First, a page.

DOJ sues Indiana's Community Health Network over Stark Law violations

The Department of Justice is suing Community Health Network for allegedly improper financial relationships with physicians. (Getty/designer491)

The Department of Justice (DOJ) has filed a lawsuit alleging that Indiana-based Community Health Network violated the Stark Law that bans physician self-referrals.

The lawsuit, announced Tuesday, comes as the industry is bracing for major changes in how the Stark Law will be enforced. The Centers for Medicare & Medicaid Services (CMS) is mulling a series of new exceptions and safe harbors to allow for value-based enterprises.

DOJ alleges in its lawsuit that Community Health, which is a network of hospitals and physician offices in central Indiana, conditioned paying bonuses to physicians based on them achieving a minimum target of referrals to the hospital. The False Claims Act lawsuit also said that Community submitted claims to Medicare “knowing that the claims for those referred services were not eligible for payment.”

“Improper financial relationships between hospitals and physicians corrupt clinical decision-making, threaten patient care, and ultimately drive up Medicare costs,” said Jody Hunt, assistant attorney general of DOJ’s Civil Division, in a statement.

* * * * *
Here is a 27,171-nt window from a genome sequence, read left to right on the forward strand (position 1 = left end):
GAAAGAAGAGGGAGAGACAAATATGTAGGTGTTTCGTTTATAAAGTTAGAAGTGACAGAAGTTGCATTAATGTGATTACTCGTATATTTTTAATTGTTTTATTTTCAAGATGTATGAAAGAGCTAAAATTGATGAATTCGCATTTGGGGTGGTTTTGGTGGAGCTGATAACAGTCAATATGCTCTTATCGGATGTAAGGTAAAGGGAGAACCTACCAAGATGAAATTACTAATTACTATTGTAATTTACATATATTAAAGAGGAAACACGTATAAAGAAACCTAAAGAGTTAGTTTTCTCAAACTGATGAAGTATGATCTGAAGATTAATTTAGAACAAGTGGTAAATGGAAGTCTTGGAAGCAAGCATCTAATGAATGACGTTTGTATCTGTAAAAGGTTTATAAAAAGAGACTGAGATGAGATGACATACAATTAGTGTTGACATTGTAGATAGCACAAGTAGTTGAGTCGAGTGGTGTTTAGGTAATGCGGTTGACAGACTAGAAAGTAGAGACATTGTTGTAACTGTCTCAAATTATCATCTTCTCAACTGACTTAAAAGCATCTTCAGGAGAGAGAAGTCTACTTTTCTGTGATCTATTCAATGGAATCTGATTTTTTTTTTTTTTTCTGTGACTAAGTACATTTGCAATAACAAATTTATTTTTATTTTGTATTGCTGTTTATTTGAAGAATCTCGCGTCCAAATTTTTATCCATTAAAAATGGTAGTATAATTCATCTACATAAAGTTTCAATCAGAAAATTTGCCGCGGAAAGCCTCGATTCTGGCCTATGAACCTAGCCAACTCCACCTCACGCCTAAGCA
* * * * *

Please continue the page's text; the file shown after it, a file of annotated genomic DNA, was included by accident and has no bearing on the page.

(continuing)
RELATED: Docs concerned about financial risk in Stark reform while hospitals push for clarity

Stark does have statutory exceptions for financial relationships.

The lawsuit alleges that the relationships Community had with several physicians don’t meet any exceptions because “the compensation Community paid to the physicians was well above fair market value and because Community conditioned paying bonuses on physicians achieving a minimum target of referral revenues to the hospital.”

Community Health did not return a request for comment as of press time.

The lawsuit comes a few months after California health system Sutter Health reached a $46 million settlement with the DOJ to settle allegations that it ran afoul of Stark.

CMS is considering a slew of changes to Stark to address provider criticism that the 1989 law is hindering value-based care arrangements. A proposed rule released last fall would install new exemptions and safe harbors to Stark and the anti-kickback statute. Some examples include creating new exceptions for value-based arrangements and more flexibility for sharing information between doctors and hospitals.

The comment period on the rule ended Dec. 31, and the rule could be finalized later this year.